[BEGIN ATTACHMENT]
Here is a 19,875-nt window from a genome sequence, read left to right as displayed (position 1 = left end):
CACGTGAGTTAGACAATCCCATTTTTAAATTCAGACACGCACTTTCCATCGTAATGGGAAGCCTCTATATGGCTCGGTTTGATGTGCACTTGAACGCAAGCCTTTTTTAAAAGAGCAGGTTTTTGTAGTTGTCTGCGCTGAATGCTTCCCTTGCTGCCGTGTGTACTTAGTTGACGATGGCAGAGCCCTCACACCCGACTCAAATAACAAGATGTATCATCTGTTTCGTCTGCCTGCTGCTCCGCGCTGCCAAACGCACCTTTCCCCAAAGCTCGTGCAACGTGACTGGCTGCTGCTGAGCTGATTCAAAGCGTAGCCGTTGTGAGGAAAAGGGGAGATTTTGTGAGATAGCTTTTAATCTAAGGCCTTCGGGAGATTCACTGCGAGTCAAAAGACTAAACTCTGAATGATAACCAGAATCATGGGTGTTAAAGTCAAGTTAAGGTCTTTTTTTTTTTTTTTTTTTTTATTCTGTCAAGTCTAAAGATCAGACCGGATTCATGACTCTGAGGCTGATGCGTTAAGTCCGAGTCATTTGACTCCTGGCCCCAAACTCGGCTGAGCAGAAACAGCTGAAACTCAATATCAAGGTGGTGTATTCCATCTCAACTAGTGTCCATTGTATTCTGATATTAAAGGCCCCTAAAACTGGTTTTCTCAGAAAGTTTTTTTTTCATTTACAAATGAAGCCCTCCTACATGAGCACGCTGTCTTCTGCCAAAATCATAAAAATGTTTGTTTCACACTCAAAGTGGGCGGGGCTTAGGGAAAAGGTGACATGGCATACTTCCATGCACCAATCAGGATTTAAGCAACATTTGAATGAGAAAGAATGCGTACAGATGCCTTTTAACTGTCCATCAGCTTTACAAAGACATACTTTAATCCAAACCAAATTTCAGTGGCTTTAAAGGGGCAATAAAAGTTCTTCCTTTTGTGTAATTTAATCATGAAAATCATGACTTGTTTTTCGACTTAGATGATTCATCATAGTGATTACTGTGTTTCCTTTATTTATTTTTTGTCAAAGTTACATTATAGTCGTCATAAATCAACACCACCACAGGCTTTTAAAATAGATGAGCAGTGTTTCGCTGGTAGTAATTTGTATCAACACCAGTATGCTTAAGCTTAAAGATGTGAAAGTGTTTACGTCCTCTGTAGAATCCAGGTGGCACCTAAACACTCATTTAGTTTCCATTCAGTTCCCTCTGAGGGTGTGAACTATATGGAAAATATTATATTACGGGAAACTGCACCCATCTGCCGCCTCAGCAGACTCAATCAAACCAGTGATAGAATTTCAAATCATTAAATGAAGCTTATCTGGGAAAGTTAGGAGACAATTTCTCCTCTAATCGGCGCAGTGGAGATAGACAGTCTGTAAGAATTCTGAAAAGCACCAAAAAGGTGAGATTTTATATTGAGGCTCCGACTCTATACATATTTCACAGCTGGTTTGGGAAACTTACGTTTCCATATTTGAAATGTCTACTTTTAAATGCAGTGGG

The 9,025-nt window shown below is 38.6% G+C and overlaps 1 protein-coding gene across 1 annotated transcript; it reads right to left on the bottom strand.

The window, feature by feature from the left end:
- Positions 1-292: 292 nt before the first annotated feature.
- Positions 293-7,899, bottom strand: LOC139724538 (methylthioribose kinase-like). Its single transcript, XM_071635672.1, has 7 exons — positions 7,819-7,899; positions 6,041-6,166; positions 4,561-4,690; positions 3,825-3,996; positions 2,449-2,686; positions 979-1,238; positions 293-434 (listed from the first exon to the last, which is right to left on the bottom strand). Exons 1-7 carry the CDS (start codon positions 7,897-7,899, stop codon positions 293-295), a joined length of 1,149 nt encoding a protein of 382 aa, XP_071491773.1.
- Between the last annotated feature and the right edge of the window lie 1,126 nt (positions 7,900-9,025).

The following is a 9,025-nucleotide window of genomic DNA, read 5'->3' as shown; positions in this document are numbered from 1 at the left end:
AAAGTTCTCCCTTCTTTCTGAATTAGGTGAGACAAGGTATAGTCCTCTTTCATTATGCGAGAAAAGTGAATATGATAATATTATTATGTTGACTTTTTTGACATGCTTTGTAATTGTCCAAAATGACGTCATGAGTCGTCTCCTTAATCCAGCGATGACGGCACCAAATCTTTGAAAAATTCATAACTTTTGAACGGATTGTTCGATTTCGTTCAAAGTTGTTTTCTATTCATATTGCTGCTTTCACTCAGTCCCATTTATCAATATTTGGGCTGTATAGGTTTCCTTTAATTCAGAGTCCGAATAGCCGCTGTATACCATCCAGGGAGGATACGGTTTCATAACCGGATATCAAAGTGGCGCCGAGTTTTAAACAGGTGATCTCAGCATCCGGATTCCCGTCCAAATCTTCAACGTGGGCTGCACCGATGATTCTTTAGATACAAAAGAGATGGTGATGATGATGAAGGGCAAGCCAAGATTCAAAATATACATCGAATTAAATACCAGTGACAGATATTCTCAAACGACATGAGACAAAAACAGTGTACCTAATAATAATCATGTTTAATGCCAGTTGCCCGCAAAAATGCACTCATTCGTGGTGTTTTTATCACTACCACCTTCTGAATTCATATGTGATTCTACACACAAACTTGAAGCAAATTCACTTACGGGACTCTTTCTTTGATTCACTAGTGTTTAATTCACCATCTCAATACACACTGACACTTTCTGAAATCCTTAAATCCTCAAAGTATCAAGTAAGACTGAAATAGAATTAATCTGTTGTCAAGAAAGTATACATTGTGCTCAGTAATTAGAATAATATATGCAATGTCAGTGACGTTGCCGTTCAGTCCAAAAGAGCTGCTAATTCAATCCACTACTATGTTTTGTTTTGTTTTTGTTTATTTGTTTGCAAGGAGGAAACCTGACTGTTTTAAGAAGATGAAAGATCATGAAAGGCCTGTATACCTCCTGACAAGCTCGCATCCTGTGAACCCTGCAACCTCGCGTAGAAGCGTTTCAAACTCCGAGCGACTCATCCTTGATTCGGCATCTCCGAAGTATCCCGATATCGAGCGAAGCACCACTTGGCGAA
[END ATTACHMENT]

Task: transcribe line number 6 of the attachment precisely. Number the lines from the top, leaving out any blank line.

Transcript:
- Positions 293-7,899, bottom strand: LOC139724538 (methylthioribose kinase-like). Its single transcript, XM_071635672.1, has 7 exons — positions 7,819-7,899; positions 6,041-6,166; positions 4,561-4,690; positions 3,825-3,996; positions 2,449-2,686; positions 979-1,238; positions 293-434 (listed from the first exon to the last, which is right to left on the bottom strand). Exons 1-7 carry the CDS (start codon positions 7,897-7,899, stop codon positions 293-295), a joined length of 1,149 nt encoding a protein of 382 aa, XP_071491773.1.